A mirror or SPAN (switch port analyzer) port can be a very useful resource if used in the correct way. SPAN ports are typically found on network switch gear and the feature is used to send a copy of network packets seen on one switch port (or an entire VLAN) to another switch port. A SPAN port is very much like a phone tapping device; users on the network have no idea that their conversations are being listened to.
- Two SPAN ports available on most managed switches
- Gain visibility into what is happening on the LAN and WAN
- Access to packet payloads which can be used for application decoding
- Better data for troubleshooting (website names, latency values, file names, etc…)
- Groomed data (change timing, add delay)
- Monitoring device may miss packets due to port over-subscription
- Bad packets are dropped and will not be seen on a SPAN port
Once you understand the concept of a SPAN port, the next challenge is where to set them up. The answer to this can depend on what your requirements are. For example, if you want to do deep packet inspection on all traffic going to and from the Internet, you should only SPAN traffic going to and from your firewall and/or proxy servers. For most applications, the network core is an ideal location for a SPAN port. You just need to make sure you don’t overload the SPAN port by trying to monitor too many ports or VLANs.
I often get asked the question, “Will a SPAN port cause any problems on a network?” The most common problem I come across is when the total amount of traffic aggregated from the source ports exceeds the physical limitations of the destination port. This will result in some dropped packets on the destination port. However, this does not cause any switch performance degradation or disruption or traffic flow on the source ports. The only affected port is the destination port, and it drops packets on a first in first out (FIFO) basis once the egress buffer limit is exceeded.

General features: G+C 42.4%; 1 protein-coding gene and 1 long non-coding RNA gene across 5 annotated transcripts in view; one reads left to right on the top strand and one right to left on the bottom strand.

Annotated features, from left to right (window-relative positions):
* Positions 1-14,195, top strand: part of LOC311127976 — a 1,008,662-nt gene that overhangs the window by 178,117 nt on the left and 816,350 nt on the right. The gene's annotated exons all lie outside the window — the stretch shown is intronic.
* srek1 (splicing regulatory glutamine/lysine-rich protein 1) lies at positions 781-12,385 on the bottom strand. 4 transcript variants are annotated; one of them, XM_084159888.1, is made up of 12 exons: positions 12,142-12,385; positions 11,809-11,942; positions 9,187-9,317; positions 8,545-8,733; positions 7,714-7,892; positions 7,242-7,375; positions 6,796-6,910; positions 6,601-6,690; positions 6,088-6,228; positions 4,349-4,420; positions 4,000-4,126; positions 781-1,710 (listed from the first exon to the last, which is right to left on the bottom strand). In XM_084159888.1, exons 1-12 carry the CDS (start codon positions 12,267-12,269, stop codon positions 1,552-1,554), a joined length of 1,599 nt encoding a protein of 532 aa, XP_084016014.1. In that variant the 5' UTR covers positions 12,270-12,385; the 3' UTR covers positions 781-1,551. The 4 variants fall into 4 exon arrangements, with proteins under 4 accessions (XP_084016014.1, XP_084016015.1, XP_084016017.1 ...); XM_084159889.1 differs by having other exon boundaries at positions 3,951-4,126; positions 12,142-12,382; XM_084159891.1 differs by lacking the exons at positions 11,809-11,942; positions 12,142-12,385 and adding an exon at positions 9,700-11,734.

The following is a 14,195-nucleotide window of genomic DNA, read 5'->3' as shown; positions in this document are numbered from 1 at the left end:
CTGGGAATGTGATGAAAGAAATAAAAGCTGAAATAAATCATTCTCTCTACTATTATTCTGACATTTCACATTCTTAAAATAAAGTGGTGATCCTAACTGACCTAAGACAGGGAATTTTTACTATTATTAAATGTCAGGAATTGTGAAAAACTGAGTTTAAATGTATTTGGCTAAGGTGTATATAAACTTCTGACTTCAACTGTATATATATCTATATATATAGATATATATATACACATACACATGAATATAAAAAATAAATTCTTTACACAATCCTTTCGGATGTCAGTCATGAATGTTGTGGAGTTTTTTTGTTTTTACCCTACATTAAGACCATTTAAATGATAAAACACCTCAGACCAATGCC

SPAN port features vary among switch vendors. Because of this, the impact SPAN has on switch operation can vary. On the Cisco Catalyst 5500/5000 and 6500/6000 series switches, a packet received on a port is transmitted on the internal switching bus. Every line card in the switch starts storing this packet in its internal buffers. At the same time, the Encoded Address Recognition Logic (EARL) receives the header of the packet and computes a result index that it sends to all the line cards via the result bus. Whether one or several ports eventually transmit the packet has absolutely no influence on the switch operation. Therefore, considering this architecture, the SPAN feature has no impact on the performance.
Setting up a SPAN port is one thing, making sense of the data it provides is another. There are many free and commercial applications that use SPAN ports as a source. At the free end of things, you could use something like Wireshark. It is one of my favorite troubleshooting tools and is ideal for issues associated with a specific host or network port. It does become difficult to use when you are monitoring many ports or VLANs, as it can be easy to get overwhelmed with data. In this case, you may need to look at installing an appliance or application which will extract specific information from the data packets. Most systems which use a SPAN port will have a least 2 network cards: one for management, and one for the SPAN port. The information captured can then be used to troubleshoot application, user, and network issues.
Most switches will give you the option of creating two SPAN ports. While this may be enough for most networks, you may end up with a situation where no SPAN ports are available. In these cases, you could consider a network TAP (test access point). A passive network TAP operates by duplicating data from one port to one or more others. It operates like SPAN except it gives you the advantage of 100% visibility, no dropped packets and no delay. Another way of increasing SPAN ports is to get a dedicated switch to send the SPAN traffic to; this dedicated switch will then give you the option of creating two more SPAN ports from the single SPAN source. Just watch out for any topology changes with a configuration like this.